House passes stopgap spending bill that funds some healthcare programs as Senate eyes a two-year budget deal 

The House of Representatives passed a stopgap spending bill Tuesday night, which includes funding for several healthcare programs, as the Senate eyes a more long-term deal. 

The House voted 245-182 to pass the measure, mostly along party lines. The legislation would fund community health centers for two years, alongside funds for teaching health centers and the National Health Services Corps. The bill also includes language that would delay $5 billion in planned Medicaid cuts to the disproportionate share hospitals program. 

However, the legislation would cut $2.85 billion over 10 years from a public health fund established in the Affordable Care Act and apply it to other healthcare programs, The Hill reported, a move criticized by public health advocates.  

"The House’s spending proposal robs Peter to pay Paul," American Public Health Association Executive Director Georges C. Benjamin, M.D., said in a statement. "The public health workforce is eager to tackle the threats ahead of us, but can only do so if Congress provides the resources to do our jobs." 

However, the House bill is likely to undergo significant rewrites in the Senate to pave the way for a long-term spending deal, the Associated Press reported. The Senate negotiations, which have included both Majority Leader Mitch McConnell, R-Ky., and Minority Leader Chuck Schumer, D-N.Y., have sidelined Democrats' demands for immigration reform and instead focus on increased military spending and funding for opioid epidemic programs and disaster relief. 

The Senate's proposal would also include additional funding for the troubled Veterans Affairs health system, according to the AP.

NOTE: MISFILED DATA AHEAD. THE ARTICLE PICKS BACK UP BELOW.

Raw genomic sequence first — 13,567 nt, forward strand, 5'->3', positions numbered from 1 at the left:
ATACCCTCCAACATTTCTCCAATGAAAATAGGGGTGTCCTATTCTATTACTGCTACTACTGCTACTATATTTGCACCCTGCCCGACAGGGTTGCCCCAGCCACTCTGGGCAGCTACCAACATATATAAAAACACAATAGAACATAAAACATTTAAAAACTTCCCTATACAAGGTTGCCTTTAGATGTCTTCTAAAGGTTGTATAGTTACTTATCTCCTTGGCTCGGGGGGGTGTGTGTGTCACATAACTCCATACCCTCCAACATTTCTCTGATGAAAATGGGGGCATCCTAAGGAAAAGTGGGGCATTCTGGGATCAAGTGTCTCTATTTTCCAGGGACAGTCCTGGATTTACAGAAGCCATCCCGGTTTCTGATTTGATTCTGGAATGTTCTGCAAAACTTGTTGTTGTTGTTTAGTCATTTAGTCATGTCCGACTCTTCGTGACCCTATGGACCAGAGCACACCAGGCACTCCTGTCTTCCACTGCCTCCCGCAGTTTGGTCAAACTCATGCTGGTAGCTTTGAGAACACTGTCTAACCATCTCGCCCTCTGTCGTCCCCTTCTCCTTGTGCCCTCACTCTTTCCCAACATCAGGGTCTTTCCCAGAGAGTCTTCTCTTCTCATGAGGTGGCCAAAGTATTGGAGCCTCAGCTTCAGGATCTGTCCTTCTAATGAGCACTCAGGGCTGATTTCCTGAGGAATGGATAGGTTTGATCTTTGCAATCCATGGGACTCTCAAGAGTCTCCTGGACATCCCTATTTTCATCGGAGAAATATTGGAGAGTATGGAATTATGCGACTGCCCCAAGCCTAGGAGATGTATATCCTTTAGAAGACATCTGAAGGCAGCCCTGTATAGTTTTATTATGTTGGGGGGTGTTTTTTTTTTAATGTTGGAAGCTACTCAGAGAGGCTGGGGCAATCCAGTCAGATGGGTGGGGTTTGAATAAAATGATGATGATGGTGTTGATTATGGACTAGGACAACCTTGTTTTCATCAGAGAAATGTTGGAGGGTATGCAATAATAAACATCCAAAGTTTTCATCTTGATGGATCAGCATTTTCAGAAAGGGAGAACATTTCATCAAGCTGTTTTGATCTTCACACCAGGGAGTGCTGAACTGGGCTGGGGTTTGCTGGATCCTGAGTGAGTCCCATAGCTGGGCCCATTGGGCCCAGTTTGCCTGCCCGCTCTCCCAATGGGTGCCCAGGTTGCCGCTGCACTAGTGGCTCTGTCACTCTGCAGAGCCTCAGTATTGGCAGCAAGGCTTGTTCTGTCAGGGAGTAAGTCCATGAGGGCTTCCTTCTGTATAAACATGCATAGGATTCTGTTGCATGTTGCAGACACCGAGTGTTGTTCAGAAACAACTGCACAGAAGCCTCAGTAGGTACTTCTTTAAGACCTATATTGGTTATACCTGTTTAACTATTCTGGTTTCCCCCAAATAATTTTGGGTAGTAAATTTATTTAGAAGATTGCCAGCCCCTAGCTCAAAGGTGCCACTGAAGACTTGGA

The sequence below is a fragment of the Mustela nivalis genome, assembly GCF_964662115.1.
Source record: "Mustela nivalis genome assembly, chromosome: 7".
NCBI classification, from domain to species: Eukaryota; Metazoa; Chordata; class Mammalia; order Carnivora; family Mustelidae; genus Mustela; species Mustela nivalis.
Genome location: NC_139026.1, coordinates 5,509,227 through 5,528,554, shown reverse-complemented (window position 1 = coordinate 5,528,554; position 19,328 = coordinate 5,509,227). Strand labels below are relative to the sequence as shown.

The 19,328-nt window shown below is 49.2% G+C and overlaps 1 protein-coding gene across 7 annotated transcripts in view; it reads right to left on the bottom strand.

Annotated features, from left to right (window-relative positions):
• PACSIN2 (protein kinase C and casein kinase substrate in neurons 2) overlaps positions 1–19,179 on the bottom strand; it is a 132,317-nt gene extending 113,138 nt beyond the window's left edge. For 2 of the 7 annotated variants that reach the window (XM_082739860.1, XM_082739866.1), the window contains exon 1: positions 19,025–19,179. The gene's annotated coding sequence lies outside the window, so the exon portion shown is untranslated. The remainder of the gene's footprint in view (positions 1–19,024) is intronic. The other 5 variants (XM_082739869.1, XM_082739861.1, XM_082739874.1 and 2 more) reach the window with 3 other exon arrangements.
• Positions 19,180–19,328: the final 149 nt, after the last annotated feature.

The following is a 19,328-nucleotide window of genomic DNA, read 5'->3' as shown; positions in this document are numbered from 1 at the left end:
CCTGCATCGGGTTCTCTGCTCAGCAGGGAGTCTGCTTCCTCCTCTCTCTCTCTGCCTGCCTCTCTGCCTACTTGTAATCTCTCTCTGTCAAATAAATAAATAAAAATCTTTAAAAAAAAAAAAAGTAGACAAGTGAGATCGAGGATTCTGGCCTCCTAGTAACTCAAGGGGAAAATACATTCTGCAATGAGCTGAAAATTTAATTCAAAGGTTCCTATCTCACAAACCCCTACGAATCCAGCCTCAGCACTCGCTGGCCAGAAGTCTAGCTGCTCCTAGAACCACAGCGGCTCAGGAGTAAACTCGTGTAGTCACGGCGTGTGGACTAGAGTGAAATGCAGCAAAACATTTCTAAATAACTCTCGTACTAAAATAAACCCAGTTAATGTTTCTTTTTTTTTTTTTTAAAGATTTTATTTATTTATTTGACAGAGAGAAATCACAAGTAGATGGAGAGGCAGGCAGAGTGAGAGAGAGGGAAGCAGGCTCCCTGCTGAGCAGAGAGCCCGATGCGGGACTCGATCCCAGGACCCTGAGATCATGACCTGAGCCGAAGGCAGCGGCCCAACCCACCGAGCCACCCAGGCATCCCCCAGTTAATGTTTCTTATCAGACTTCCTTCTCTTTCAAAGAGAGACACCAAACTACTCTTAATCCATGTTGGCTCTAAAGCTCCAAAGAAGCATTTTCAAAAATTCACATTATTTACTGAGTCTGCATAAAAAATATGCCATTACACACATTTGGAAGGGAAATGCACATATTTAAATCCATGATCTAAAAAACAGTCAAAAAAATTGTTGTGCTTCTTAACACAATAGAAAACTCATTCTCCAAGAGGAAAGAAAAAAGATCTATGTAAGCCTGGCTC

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The Senate failure to reach agreement on a spending bill last month led to a three-day shutdown of the government as Democrats tried to force Republicans to discuss immigration policy. Congress has until Thursday night to pass another spending bill or it will face a second shutdown in as many months. 

And though Senate leaders have been optimistic they'll reach a deal, President Donald Trump has stoked tensions over immigration, The Washington Post reported. At a White House event that centered on the crime risks posted by some immigrants, Trump said he would support a second shutdown if Democrats don't acquiesce to his immigration plan. 

"I'd love to see a shutdown if we don't get this stuff taken care of," Trump said. "If we have to shut it down because the Democrats don't want safety ... let's shut it down." 

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He expressed a similar sentiment in a tweet on Monday: 

The Senate's deal faces another hurdle in the House's most conservative caucus, which is unlikely to back a bill that could include provisions to raise the government's debt ceiling, the AP reported. 

Rep. Mark Meadows, R-N.C., who leads the House Freedom Caucus, said he would not back the bipartisan deal, but said that the caucus may not derail its passage as increased defense spending and other provisions appeal to other Republicans.